BREAKING: Firefighter Dies in Thomas Fire, Officials Report

55 Seahorses Confiscated From Passenger’s Luggage at Houston Airport: CBP

This is an archived article and the information in the article may be outdated. Please look at the time stamp on the story to see when it was last updated.

Dozens of seahorses were seized at a Houston airport  recently after the tiny sea creatures were found hidden in the luggage of a passenger who was coming into the U.S. from Vietnam, authorities announced Thursday.

Dozens of seahorses were seized after being discovered in a passenger's luggage on March 1, 2016. (Credit: U.S. Customs and Border Protection)

Dozens of seahorses were seized after being discovered in a passenger’s luggage on March 1, 2016. (Credit: U.S. Customs and Border Protection)

The traveler arrived at George Bush International Airport on March 1 and declared he did not have any agriculture-related items. But as agriculture specialists examined his luggage, the man admitted he had fish with him, U.S. Customs and Border Protection said in a news release.

While inspecting the luggage, agriculture specialists discovered 55 seahorses submerged in a liquid in a soft drink bottle that was wrapped in a white bag, the release stated.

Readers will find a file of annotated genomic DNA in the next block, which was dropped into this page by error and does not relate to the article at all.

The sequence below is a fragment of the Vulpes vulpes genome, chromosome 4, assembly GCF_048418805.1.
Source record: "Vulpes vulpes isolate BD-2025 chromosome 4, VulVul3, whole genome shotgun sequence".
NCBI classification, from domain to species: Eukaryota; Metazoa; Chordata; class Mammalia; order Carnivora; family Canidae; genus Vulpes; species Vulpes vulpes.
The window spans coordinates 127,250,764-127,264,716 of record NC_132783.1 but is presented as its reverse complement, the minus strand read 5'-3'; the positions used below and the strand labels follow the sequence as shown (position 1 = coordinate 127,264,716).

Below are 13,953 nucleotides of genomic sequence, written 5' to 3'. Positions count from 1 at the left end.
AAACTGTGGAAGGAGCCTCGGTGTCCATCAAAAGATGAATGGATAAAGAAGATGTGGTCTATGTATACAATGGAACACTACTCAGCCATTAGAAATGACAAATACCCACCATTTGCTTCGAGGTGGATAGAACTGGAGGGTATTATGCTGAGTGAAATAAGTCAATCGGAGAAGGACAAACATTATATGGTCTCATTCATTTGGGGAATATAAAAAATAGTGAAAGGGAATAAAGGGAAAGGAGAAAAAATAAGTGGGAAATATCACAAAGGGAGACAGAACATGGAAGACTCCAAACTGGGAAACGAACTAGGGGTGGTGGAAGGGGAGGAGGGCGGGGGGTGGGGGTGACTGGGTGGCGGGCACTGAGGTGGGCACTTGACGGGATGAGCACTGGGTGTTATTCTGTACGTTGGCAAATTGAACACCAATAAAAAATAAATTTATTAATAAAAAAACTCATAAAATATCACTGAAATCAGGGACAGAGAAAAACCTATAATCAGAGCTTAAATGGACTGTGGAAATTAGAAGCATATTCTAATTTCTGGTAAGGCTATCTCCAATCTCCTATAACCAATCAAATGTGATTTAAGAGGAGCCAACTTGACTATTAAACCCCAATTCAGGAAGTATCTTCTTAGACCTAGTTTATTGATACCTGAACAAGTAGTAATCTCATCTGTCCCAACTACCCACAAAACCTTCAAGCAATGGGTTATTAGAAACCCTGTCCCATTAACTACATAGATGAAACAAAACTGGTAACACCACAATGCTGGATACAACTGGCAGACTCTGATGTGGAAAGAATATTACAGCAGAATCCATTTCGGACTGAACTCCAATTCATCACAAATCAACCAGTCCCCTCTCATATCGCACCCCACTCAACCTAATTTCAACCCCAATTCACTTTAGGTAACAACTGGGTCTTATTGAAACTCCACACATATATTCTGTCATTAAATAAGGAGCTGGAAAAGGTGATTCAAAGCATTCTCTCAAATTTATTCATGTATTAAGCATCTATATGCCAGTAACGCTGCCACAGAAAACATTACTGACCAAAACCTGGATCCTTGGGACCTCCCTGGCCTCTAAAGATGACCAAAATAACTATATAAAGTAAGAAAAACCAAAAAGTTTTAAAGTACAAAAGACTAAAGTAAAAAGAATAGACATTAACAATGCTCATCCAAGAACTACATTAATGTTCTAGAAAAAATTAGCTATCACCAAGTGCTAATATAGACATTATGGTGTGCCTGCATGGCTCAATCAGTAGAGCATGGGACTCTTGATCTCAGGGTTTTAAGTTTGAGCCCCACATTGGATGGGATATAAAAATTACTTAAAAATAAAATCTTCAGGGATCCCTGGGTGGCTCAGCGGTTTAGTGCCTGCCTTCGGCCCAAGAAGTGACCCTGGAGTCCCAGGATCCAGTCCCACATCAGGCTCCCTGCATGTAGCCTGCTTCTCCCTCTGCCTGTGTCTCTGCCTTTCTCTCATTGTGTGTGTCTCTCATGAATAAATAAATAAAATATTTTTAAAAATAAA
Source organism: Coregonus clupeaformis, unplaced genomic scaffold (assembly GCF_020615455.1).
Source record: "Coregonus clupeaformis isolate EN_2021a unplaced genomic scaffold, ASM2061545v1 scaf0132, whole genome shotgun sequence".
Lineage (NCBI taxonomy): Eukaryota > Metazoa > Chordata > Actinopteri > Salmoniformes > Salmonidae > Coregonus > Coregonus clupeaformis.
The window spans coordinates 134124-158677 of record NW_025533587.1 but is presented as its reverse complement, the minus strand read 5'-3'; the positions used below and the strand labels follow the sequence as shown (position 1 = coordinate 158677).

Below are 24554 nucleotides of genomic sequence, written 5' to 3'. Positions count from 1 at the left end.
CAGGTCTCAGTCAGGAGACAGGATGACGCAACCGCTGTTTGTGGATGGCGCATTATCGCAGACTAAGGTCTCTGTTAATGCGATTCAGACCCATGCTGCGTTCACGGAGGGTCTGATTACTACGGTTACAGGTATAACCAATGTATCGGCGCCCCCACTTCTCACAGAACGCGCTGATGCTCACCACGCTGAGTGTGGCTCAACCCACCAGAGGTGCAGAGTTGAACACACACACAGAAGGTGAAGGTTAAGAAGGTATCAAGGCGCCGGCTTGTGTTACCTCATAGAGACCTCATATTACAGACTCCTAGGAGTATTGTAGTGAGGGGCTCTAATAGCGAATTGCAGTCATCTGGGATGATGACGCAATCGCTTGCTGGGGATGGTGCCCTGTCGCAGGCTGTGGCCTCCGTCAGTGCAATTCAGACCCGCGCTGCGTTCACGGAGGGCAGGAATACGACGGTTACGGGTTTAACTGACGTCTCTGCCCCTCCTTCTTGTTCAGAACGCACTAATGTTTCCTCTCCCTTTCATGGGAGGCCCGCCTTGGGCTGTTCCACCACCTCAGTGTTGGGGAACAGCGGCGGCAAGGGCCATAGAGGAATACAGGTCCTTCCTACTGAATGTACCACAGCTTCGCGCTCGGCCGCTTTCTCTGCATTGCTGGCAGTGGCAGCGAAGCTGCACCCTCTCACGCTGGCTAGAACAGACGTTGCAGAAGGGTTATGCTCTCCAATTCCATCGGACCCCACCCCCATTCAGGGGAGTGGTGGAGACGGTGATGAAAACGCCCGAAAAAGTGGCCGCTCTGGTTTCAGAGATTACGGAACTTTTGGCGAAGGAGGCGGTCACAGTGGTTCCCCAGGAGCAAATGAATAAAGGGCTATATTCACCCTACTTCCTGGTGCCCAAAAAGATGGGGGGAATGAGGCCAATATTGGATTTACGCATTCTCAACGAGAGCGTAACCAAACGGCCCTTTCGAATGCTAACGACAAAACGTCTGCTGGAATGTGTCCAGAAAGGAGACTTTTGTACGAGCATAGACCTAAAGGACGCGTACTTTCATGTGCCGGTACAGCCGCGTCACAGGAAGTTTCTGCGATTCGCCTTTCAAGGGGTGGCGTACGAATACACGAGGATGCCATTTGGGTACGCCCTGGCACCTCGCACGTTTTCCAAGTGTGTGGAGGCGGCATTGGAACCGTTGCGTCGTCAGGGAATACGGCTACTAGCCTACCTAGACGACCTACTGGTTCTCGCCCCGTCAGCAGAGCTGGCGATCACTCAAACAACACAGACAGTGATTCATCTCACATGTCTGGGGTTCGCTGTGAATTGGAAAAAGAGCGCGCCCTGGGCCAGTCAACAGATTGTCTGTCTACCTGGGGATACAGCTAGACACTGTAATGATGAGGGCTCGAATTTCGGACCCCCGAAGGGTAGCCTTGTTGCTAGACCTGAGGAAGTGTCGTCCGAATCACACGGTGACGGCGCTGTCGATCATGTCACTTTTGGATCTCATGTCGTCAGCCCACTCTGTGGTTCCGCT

Passengers are only allowed to carry up to four seahorses with them, the agency said, citing U.S. Fish and Wildlife Service.

“Seahorses are protected under the Convention on International Trade in Endangered Species of Wild Fauna and Flora … because they are over-harvested for aquarium trade and medical research,” the release stated.

The seahorses were detained by the agriculture specialists so Fish and Wildlife officials could inspect them. All 55 were later seized because the passenger did not declare the seahorses and exceeded the permissible limit, according to authorities.

“Customs and Border Protection along with our partners at the Fish and Wildlife Service are committed to interrupting the international trafficking of protected and endangered species,” CBP Port Director Charles Perez said in the release.

It was unclear whether the unnamed passenger was cited.